Patent Licensing

A patent license is an agreement that allows someone else to commercially use or develop your invention for a specified period. The owner of the invention is the licensor, and the person who is receiving the license is the licensee. You will receive payment in return that may be structured as a single-time payment or as continuing payments called royalties.

Licensing the right to make, use, or sell your product is usually the most profitable route for inventors. As patent holder, you retain ownership of the invention and earn royalty payments on future sales of the product. You can grant an exclusive license to one company or several companies.

A patent owner can license or transfer interest in a patent. The licensor gives up the right to the intellectual property, usually for a certain period. During this time, the licensee can make or sell the invention or design. The licensee can also profit from the intellectual property during the license period.

There are two types of patent licenses:

  • Exclusive Patent Licenses: These transfer all ownership rights to a licensee. The licensor still owns the title. All patent owners must agree to an exclusive license.
  • Non-Exclusive Patent Licenses: These allow the licensee to produce the invention or design. The licensee doesn’t gain exclusive rights. The licensor and other parties can also produce the invention or design. Only one patent owner has to agree to a non-exclusive license.

Patent Licensing Process

You can start the process of licensing your patent by making a list of manufacturers with strong distribution channels. You can find manufacturers by attending trade shows, searching an online manufacturer database for companies making similar products to yours, and finding manufacturers in stores and magazines that cover similar products. For a fee, the United States Patent and Trademark Office (USPTO) can publish a notice regarding the availability of your patent for license in its official gazette.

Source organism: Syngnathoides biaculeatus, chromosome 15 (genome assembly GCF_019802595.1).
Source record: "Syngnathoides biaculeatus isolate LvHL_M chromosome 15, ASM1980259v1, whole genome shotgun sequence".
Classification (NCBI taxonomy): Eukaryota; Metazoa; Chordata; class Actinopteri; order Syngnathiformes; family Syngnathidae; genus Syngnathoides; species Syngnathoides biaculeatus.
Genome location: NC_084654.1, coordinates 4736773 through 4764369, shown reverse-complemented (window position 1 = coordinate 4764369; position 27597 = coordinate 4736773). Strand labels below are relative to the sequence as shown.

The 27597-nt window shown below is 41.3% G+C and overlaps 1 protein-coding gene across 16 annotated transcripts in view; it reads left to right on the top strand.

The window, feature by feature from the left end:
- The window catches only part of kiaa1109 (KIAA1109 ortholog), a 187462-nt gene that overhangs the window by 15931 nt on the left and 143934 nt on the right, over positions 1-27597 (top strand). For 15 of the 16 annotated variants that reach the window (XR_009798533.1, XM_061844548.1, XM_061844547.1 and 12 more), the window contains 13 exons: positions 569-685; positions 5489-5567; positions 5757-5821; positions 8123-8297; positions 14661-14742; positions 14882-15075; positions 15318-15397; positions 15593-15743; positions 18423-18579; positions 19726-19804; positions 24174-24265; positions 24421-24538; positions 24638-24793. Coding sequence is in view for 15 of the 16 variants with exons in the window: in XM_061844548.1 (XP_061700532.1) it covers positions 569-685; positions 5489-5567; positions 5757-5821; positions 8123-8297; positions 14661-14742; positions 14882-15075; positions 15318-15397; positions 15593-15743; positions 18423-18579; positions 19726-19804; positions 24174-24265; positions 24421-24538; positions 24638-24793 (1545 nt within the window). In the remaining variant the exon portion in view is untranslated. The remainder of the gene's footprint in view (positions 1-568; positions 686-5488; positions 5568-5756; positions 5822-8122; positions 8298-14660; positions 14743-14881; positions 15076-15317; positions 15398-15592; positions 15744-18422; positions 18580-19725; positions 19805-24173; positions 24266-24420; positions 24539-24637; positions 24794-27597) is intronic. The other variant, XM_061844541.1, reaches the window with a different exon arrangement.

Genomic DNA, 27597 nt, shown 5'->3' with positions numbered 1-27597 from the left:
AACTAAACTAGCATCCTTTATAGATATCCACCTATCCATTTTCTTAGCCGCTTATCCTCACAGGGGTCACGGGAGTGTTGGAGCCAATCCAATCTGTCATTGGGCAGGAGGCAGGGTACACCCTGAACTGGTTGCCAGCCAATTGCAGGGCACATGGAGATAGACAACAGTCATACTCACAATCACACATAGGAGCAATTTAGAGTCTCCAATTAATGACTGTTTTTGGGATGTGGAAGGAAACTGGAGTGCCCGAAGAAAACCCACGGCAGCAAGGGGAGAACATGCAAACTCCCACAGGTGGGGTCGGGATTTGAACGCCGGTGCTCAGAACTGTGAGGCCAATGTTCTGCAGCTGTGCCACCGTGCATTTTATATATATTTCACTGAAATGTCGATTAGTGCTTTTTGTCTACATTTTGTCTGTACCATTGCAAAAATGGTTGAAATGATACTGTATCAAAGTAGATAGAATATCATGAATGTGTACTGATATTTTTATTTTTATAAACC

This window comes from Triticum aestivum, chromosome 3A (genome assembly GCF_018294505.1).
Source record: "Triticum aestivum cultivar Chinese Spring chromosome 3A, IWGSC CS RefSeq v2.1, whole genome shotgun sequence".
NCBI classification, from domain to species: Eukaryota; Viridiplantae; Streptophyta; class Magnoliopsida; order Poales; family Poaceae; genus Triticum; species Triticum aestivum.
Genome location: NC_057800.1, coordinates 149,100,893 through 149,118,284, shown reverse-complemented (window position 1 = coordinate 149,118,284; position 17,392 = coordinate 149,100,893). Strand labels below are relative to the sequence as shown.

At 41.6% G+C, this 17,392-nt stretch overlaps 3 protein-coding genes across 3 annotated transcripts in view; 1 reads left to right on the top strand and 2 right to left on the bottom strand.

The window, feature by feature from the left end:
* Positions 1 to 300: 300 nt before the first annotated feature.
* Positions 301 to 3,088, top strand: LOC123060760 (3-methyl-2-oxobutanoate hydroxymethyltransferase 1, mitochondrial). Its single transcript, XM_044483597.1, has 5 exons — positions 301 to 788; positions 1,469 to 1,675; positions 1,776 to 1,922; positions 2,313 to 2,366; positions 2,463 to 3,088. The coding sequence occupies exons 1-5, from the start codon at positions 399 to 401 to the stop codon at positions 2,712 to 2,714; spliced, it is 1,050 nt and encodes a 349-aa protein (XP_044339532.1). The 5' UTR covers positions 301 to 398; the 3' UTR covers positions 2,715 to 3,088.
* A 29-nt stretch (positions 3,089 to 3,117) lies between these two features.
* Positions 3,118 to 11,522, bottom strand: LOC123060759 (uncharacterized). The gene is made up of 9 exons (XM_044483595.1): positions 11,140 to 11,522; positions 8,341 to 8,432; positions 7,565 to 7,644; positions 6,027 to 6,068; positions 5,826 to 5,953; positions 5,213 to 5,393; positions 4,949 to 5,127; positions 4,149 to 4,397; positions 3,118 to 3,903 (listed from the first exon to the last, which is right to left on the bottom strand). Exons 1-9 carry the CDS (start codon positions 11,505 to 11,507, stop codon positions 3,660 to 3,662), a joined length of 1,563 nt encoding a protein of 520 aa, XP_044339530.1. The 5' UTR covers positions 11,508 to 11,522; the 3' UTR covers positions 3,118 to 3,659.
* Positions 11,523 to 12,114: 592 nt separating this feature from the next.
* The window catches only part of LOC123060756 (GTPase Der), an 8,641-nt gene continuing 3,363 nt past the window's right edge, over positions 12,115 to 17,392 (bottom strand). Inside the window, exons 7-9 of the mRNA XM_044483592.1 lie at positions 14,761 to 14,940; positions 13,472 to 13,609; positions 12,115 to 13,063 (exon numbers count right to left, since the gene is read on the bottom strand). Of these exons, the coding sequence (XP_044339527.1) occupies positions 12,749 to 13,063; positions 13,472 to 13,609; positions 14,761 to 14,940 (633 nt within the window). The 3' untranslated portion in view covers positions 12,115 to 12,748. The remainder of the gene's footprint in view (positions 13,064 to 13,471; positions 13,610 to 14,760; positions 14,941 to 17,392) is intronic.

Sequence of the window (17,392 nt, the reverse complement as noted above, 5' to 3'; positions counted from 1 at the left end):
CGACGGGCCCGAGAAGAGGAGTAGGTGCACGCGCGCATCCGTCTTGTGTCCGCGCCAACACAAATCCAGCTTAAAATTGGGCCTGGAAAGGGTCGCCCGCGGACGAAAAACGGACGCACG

In general, you should have your licensing agreement negotiated and drafted by a patent attorney. The agreement will spell out any upfront payments, amount of royalties, and potential infringement issues. You can exclusively license the patent to a particular entity or grant a non-exclusive license to more than one entity or individual.

Patent Litigation

Patent litigation is the legal process that unfolds when someone who owns the patent for a particular invention enforces their right by suing another for manufacturing or selling the invention without permission. More often than not, this claim is countered by the accused party who will argue that that particular patent should be deemed invalid.

Typically, a party (other than the patentee or licensee of the patentee) that manufactures, imports, uses, sells, or offers for sale patented technology without permission/license from the patentee, during the term of the patent and within the country that issued the patent, is considered to infringe the patent.

The test generally requires that the infringing party’s product (or method, service, and so on) falls within one or more of the claims of the patent. The process employed involves “reading” a claim onto the technology of interest. If all of the claim’s elements are found in the technology, the claim is said to “read on” the technology; if a single element from the claim is missing from the technology, the claim does not literally read on the technology and the technology generally does not infringe the patent with respect to that claim, except if the doctrine of equivalence is considered applicable.

In response to allegations of infringement, an accused infringing party typically asserts one or more of the following:

  • that it was not practicing the patented invention, i.e. the invention claimed in the patent (the claims define the extent of protection conferred by a patent);
  • that it was not performing any infringing act in the territory covered by the patent (patents are indeed territorial in nature);
  • that the patent has expired (since patents have a limited patent term, i.e. a limited lifetime);
  • that the patent (or the particular claim(s) alleged to be infringed) is invalid, because the invention in question does not meet the patentability requirements or includes a formal defect, this rendering the patent invalid or unenforceable;
  • that it has obtained a license under the patent.

It’s the aim of the court to get both sides to come to a written agreement. Quite often this will result in the losing party, if countering a claim of copyright infringement, paying royalties to the winning side in order to continue using a patented invention.


Chiacchio IP is an active contributor to industry literature. We also give frequent presentations on topics relating to business patents and other intellectual property.